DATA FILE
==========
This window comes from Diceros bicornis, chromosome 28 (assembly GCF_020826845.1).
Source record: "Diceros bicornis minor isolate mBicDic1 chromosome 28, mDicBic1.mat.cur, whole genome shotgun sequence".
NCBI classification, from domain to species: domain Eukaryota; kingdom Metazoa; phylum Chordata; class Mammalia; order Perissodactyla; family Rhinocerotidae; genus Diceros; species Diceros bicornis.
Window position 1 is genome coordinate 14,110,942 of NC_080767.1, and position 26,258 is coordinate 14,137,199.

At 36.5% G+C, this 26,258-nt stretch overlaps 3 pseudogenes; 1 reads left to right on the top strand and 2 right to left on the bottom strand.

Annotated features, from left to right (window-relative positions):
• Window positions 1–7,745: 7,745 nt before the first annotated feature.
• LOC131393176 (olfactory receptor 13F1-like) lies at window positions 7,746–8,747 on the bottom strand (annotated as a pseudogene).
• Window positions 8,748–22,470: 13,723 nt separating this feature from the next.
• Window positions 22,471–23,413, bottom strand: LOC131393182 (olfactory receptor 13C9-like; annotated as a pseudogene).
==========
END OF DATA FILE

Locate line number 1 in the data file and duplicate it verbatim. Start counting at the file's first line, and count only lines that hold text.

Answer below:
This window comes from Diceros bicornis, chromosome 28 (assembly GCF_020826845.1).